Youth and the Media: how the media can change the youth perspective on climate change 

Growing up in the media era, I have been overwhelmed with messages on how to save water, how to cut back on energy usage and how to protect our environment. To be frank, I did not care neither did I pay attention to the news related to climate change. To me, climate change had been a “scientific fairy tale” - something far away, not an imminent threat and something which happens to bears which don’t exist in Africa. This is not because I was uneducated or ignorant, but because I did not really understand why I should care about climate change.

Yes, climate change is all over the media! We watch discussions on television, attend climate change dialogues and the media keeps loading us with information on how to save our natural resources. But how many people truly understand the effect of climate change? How assured are we that the campaigns and dialogues we host leave the public with lingering thoughts on taking action, and how many of the youth are really interested in issues revolving around climate change? Just because experts preach it, scientists put figures to it and the media airs it, it does not mean that the public understands and are convinced to take action.


Yes the Namibian media address climate change issues in their reporting, but how action-oriented are their stories?



I think that Namibian journalists play a role in the youth’s social activities, but some of them still lack skills on how to communicate and engage with young people when it comes to climate change. They fail to get through to Namibian young people, especially those who live in rural settlements, in a way that truly connects with them and their lifestyle to mobilise them to act. Most of the youth, whether in rural or urban settlements, still do not understand climate issues and some simply do not care. Then if our Namibian people do not understand that our country is in danger, perhaps it's time for the journalists to take a different approach to reach the youth.



Namibian journalists at a media briefing on climate change. Source: 


What the media can do?

The key to good communication is to target the audience; therefore, the media needs to focus on their audience first. What is the segmentation of the targeted youth? Youth groups segmented according to various backgrounds of demographic, geographic, psychographic as well as behavioural backgrounds. Therefore, the media should think on how to convey the messages to youth from these different backgrounds.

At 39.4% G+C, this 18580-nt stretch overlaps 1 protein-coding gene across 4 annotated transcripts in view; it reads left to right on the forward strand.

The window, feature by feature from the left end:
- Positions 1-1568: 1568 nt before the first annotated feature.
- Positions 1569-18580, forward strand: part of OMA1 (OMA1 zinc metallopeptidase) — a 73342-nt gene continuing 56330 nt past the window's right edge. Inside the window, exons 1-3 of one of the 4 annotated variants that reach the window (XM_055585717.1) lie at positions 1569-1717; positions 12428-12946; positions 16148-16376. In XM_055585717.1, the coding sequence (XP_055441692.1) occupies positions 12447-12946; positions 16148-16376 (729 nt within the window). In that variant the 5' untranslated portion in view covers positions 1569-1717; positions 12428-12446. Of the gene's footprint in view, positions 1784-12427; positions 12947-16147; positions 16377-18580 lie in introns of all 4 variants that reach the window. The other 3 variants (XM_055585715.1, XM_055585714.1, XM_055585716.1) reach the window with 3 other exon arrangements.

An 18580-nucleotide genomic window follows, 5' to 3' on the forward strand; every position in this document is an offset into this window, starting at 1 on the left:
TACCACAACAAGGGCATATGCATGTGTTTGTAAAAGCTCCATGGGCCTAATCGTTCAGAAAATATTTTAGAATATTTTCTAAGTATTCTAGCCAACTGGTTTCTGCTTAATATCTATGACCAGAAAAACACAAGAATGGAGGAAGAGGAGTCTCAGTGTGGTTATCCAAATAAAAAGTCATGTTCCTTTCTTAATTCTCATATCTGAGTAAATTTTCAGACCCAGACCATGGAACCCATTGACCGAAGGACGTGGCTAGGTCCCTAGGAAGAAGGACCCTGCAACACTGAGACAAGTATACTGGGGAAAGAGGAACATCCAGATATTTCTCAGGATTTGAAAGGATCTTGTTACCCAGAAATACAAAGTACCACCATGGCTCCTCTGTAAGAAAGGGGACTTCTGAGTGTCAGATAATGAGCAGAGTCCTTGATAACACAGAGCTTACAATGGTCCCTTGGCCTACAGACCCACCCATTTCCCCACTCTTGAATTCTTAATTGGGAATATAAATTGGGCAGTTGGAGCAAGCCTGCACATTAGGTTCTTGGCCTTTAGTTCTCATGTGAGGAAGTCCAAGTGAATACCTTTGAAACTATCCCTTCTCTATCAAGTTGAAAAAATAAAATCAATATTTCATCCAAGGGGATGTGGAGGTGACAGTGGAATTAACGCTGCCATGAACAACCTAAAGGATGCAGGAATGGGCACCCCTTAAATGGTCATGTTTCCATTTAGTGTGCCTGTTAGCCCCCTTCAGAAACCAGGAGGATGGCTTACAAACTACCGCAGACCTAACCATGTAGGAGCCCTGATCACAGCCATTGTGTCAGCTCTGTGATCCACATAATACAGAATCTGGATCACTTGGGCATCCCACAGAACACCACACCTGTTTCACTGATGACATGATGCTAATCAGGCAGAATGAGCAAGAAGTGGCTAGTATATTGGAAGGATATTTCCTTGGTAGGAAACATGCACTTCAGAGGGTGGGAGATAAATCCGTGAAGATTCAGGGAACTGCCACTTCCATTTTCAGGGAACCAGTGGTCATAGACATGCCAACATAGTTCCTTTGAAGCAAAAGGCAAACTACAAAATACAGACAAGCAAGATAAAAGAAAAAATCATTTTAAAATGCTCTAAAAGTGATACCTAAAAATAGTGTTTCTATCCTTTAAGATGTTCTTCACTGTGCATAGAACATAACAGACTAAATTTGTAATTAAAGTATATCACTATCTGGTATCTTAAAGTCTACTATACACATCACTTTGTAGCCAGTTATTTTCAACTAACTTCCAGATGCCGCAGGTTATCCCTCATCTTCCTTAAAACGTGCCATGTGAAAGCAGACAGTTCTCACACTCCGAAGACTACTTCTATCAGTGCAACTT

Most of the climate messages I have seen so far focus on how few people are saving energy or how few people save water. These messages actually make things worse, because they do not highlight the solution. Instead the media should focus on people or countries who are doing it right.


Have we ever thought why the youth respond fast to issues related to terrorism, racism or human rights? Because one of the approaches of the media to catch the youth’s mind is to make the issue scarier by using fear appeals. However, when it comes to having action-oriented debates in the public interest, it is not enough to only tell young people how bad the impact of climate change is or will be, as this does not truly engage them. 


Looking at the recent attack of Boko Haram, whereby a hash tag of #BringBackOurGirls was used, is a good example of trying to get people engaged, and it has been very successful in specific cases. Even though people do not find solutions to the danger, they reacted to the provoking messages.  So what the media can do is to direct people towards managing the danger, rather than going into denial by providing clear and practical help with appropriate actions.


According to a book by a Norwegian psychologist called What We Think About When We Try Not To Think About Global Warming, Per Espen Stoknes lays out a psychological approach for moving society to climate action:


  1. Make it feel personal, urgent and local
  2. Be positive about it
  3. Give people a way to take visible, consistent action
  4. Reduce Polarization
  5. Use the power of social network


Through these strategies which Stoknes outlined in his book, he believes that those advocating for climate action can make the same type of progress which other social movements have had.

Changing people’s behaviour is not easy neither it can be done overnight. But if the media and campaigners include these strategies, then there is hope to save our planet. As Kofi Annan once said, “The question is not whether climate change is happening, but whether in the face of this emergency, we can change fast enough”.


About the Author

LUCIA KAMATI is currently the Project Officer at the Hanns Seidel Foundation Namibia. She graduated in 2013 from the University of Namibia with an Honours Degree in Public Relations and Sociology. She spent over six years working in the communication departments for a diverse set of private and non-profit organisations as well as newspapers.